Updated: Feb 26
A. Vernon Woodworth FAIA | Life Safety & Code Consulting Service Leader
When Santa leaves coal in your stocking you know what that means! But what does it mean when all the nasties take their coal and power our world with it? It means trouble for all the nice-types who just want to enjoy their egg-nog in their passive sunrooms. Now the egg-noggers are up in arms, asking the nasties to bury their coal back in the ground where it belongs. Where Santa Claus stands on this emerging controversy is unknown.
Yes, it is time for our year-end round up of activity in the code world, where we have been making our list and checking it twice while listening for reindeer hoofs on the roofs (watch the solar panels, please!). Santa failed to deliver what we REALLY wanted, a new energy and stretch code, but we got an I.O.U.. Based on an announcement at the January meeting of the Board of Building Regulations and Standards (BBRS) the 2018 International Energy Conservation Code (IECC) will be in full force and effect as of February 7, 2020. A concurrency period in which applications conforming to the 2009 IECC are filed will end on 8/7/20.
Adoption of the 2018 IECC w/amendments holds few surprises, as changes from the current 2009 IECC are minimal, but energy code adoption has nevertheless caught the attention of environmentalists who have descended upon BBRS public hearings to advocate for the inclusion of a net-zero provision as the basis of a new stretch energy code. The language for this provision originated at the national level where it will be included in the 2021 IECC as an optional appendix. The national language differs from the amendment that has been submitted in Massachusetts as it includes low-rise residential construction. The MA amendment, currently under study by the BBRS Energy Advisory Committee, could be referenced as an option in the next stretch code, to be rolled out with the 10th edition early in 2021.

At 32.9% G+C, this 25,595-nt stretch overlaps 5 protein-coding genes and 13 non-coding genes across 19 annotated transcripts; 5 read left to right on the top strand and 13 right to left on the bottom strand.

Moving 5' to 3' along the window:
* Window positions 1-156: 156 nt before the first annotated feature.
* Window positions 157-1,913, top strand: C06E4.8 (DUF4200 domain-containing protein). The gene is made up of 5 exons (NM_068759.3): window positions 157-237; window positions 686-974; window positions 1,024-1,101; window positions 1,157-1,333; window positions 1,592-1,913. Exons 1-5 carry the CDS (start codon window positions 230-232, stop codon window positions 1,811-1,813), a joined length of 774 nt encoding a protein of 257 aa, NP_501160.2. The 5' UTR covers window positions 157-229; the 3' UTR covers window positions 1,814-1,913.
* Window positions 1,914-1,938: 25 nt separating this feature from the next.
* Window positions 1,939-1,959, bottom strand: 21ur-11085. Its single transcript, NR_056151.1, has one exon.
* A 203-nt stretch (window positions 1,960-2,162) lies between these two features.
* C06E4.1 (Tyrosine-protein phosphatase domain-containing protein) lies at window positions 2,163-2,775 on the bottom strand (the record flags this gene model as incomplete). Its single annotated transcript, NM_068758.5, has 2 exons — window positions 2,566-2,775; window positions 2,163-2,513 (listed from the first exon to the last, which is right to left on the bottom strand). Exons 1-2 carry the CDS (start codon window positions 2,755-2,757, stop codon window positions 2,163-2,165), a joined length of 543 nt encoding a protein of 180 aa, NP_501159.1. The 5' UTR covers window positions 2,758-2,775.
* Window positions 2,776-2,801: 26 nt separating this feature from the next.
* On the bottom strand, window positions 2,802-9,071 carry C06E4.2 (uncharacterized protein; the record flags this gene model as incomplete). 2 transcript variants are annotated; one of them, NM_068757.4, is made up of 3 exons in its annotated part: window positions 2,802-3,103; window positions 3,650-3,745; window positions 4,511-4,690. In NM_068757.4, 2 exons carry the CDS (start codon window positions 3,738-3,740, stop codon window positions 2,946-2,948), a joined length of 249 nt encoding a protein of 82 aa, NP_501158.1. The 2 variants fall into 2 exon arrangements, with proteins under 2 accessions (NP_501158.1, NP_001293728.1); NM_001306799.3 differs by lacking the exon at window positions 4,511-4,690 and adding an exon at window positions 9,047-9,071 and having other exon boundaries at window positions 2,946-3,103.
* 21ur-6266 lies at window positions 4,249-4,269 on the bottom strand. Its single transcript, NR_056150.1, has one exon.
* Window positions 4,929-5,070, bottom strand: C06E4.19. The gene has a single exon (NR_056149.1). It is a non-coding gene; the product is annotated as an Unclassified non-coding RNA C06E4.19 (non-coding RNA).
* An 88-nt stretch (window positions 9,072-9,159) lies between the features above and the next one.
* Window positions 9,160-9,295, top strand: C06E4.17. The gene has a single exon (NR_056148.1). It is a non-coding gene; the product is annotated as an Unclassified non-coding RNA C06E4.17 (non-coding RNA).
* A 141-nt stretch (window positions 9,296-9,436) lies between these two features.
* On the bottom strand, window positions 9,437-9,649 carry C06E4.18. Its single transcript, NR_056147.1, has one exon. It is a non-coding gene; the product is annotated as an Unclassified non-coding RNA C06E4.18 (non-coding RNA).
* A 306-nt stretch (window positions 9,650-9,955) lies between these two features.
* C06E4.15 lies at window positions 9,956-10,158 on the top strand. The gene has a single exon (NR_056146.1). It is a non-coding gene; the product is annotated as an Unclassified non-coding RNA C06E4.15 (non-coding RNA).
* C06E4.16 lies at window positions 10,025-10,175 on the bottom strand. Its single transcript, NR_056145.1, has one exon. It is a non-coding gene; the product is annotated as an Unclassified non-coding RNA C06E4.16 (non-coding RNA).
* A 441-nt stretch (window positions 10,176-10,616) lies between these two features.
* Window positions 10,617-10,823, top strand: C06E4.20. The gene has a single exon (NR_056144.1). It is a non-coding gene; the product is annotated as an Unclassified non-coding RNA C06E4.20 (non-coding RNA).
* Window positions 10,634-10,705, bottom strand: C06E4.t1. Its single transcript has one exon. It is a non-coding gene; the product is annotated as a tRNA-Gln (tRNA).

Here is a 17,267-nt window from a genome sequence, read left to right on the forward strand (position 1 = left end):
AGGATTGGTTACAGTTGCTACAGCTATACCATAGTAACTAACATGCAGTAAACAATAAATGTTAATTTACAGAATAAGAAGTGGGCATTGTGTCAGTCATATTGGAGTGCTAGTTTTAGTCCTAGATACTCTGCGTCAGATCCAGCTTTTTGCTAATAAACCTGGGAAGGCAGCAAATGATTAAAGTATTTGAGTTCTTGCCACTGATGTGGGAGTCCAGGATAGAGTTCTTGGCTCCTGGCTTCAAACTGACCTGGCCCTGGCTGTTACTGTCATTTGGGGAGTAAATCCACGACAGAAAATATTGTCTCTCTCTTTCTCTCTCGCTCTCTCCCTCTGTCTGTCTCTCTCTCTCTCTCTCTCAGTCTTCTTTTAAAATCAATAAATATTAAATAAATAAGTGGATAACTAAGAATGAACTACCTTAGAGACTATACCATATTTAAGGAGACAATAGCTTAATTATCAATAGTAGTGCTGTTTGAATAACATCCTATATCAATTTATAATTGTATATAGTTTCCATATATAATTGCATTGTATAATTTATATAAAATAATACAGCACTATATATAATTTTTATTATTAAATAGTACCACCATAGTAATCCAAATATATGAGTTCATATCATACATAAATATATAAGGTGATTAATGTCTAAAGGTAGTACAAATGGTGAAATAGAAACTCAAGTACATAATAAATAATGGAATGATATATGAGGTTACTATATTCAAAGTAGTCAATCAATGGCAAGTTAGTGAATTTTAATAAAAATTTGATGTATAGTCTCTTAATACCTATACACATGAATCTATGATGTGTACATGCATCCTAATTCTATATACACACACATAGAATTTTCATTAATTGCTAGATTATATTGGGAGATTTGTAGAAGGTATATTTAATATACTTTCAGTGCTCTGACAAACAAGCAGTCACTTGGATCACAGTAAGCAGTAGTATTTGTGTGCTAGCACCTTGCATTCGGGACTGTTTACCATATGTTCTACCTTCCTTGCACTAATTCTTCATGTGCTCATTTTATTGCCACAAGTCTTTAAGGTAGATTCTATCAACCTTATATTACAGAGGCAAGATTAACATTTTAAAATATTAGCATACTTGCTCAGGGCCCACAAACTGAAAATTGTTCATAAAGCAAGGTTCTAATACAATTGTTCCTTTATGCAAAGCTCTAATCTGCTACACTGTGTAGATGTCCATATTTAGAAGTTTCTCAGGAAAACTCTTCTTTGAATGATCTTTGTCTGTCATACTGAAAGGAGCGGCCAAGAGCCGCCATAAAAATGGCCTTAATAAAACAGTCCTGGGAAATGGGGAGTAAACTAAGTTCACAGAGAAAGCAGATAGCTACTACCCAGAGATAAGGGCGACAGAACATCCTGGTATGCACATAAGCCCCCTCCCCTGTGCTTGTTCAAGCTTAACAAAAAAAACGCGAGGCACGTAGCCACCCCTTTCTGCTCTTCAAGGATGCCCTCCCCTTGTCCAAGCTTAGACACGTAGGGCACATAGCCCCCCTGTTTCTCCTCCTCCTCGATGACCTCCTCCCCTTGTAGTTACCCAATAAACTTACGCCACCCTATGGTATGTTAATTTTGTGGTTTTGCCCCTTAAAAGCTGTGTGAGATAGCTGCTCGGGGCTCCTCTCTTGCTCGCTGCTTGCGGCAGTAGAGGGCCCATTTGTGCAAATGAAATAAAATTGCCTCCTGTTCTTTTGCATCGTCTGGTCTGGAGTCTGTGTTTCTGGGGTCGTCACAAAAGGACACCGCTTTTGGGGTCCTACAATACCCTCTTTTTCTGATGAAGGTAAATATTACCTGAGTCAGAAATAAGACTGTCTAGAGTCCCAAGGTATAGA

No coal for the Plumbing Board! Word has it that the elves over at Ashburton Place are working hard on adopting a model plumbing code (either IAPMO or IPC) to replace the homegrown Massachusetts version. The Boston Society of Architects’ Codes Committee has submitted a letter of support to the Board in favor of adoption of the IPC. No timing has been announced for a new Plumbing Code.
We may be asking again next year, as we ask this year and asked last year, where is the update to 521 CMR, the Architectural Access Board regulations? And the answer will still be the same: “in Limbo”. While a recent meeting between Governor Baker and accessibility advocates received positive attention there is no indication that the logjam has been cleared. At issue are (a) the extension of jurisdiction to employee-only areas, and (b) the economic impacts of the 30% threshold triggering full compliance in existing buildings. Some sources believe that the Administration may be willing to trade (a) for a reduction in (b), and that Access Board members are so-far unwilling to budge. This could be the slowest moving chess game on Beacon Hill.
The Boston Planning and Development Agency (BPDA) is reviewing draft language for a new “Coastal Flood Resilience Zoning Overlay District”. As described on the BPDA website the Overlay will “directly build on the City of Boston’s recent planning efforts, notably the Climate Ready Boston (CRB) initiative and recommendations developed in 2016. CRB is aimed at generating resilient solutions for neighborhoods, infrastructure, and governance that help the city and region prosper and grow in the face of long term climate change.” To this end the CRB “identifies critical infrastructure, facilities, natural resources, and neighborhood populations that are vulnerable to impacts from increased extreme heat and coastal, riverine and stormwater flooding.” Coastal Flood Resilience Design Guidelines, a publication of the BPDA, can be found on their website at bostonplans.org.
A. Vernon Woodworth FAIA
Life Safety & Code Consulting Service Leader
Fitzemeyer & Tocci Associates, Inc.